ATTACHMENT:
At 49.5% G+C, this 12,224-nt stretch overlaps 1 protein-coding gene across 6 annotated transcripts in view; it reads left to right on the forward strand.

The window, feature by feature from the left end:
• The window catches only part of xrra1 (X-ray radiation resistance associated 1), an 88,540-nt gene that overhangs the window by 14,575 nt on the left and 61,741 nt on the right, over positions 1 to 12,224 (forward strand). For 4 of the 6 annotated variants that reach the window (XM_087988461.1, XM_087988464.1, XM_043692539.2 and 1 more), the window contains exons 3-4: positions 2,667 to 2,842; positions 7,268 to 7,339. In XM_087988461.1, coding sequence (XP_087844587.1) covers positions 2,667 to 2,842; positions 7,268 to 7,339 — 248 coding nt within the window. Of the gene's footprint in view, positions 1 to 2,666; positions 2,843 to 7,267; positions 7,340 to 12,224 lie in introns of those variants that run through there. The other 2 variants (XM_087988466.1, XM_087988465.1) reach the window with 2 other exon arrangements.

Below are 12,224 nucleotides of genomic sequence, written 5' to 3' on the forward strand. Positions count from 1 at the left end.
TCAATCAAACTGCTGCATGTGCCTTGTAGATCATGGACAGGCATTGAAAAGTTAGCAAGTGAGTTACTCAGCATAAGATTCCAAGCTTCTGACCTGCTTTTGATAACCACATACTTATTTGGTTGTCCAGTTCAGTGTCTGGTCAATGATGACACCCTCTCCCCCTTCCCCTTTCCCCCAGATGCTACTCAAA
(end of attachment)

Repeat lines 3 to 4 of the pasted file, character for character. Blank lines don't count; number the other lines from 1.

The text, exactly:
• The window catches only part of xrra1 (X-ray radiation resistance associated 1), an 88,540-nt gene that overhangs the window by 14,575 nt on the left and 61,741 nt on the right, over positions 1 to 12,224 (forward strand). For 4 of the 6 annotated variants that reach the window (XM_087988461.1, XM_087988464.1, XM_043692539.2 and 1 more), the window contains exons 3-4: positions 2,667 to 2,842; positions 7,268 to 7,339. In XM_087988461.1, coding sequence (XP_087844587.1) covers positions 2,667 to 2,842; positions 7,268 to 7,339 — 248 coding nt within the window. Of the gene's footprint in view, positions 1 to 2,666; positions 2,843 to 7,267; positions 7,340 to 12,224 lie in introns of those variants that run through there. The other 2 variants (XM_087988466.1, XM_087988465.1) reach the window with 2 other exon arrangements.

Below are 12,224 nucleotides of genomic sequence, written 5' to 3' on the forward strand. Positions count from 1 at the left end.